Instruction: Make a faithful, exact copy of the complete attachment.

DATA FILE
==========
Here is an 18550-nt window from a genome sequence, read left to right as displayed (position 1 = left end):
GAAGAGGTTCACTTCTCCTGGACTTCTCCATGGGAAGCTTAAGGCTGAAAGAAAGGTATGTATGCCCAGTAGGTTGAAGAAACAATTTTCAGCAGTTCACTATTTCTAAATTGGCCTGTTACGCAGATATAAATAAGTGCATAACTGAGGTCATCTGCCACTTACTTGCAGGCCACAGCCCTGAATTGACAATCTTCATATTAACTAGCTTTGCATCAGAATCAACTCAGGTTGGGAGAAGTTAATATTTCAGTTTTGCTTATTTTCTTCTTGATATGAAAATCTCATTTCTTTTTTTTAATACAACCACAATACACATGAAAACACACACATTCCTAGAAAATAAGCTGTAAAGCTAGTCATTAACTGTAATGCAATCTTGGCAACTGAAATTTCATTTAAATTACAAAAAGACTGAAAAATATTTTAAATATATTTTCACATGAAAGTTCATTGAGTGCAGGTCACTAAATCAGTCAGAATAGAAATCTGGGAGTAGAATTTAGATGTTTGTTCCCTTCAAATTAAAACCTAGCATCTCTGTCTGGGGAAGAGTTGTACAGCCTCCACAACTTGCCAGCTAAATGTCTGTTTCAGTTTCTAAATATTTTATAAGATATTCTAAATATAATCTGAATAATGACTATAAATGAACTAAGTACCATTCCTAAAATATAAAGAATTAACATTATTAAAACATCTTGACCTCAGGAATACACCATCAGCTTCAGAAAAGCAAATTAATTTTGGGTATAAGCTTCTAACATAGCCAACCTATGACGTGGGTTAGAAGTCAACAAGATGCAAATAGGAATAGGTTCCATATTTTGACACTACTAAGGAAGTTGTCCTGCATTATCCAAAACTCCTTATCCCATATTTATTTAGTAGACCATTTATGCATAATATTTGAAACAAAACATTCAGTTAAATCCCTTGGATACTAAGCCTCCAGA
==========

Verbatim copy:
Here is an 18550-nt window from a genome sequence, read left to right as displayed (position 1 = left end):
GAAGAGGTTCACTTCTCCTGGACTTCTCCATGGGAAGCTTAAGGCTGAAAGAAAGGTATGTATGCCCAGTAGGTTGAAGAAACAATTTTCAGCAGTTCACTATTTCTAAATTGGCCTGTTACGCAGATATAAATAAGTGCATAACTGAGGTCATCTGCCACTTACTTGCAGGCCACAGCCCTGAATTGACAATCTTCATATTAACTAGCTTTGCATCAGAATCAACTCAGGTTGGGAGAAGTTAATATTTCAGTTTTGCTTATTTTCTTCTTGATATGAAAATCTCATTTCTTTTTTTTAATACAACCACAATACACATGAAAACACACACATTCCTAGAAAATAAGCTGTAAAGCTAGTCATTAACTGTAATGCAATCTTGGCAACTGAAATTTCATTTAAATTACAAAAAGACTGAAAAATATTTTAAATATATTTTCACATGAAAGTTCATTGAGTGCAGGTCACTAAATCAGTCAGAATAGAAATCTGGGAGTAGAATTTAGATGTTTGTTCCCTTCAAATTAAAACCTAGCATCTCTGTCTGGGGAAGAGTTGTACAGCCTCCACAACTTGCCAGCTAAATGTCTGTTTCAGTTTCTAAATATTTTATAAGATATTCTAAATATAATCTGAATAATGACTATAAATGAACTAAGTACCATTCCTAAAATATAAAGAATTAACATTATTAAAACATCTTGACCTCAGGAATACACCATCAGCTTCAGAAAAGCAAATTAATTTTGGGTATAAGCTTCTAACATAGCCAACCTATGACGTGGGTTAGAAGTCAACAAGATGCAAATAGGAATAGGTTCCATATTTTGACACTACTAAGGAAGTTGTCCTGCATTATCCAAAACTCCTTATCCCATATTTATTTAGTAGACCATTTATGCATAATATTTGAAACAAAACATTCAGTTAAATCCCTTGGATACTAAGCCTCCAGA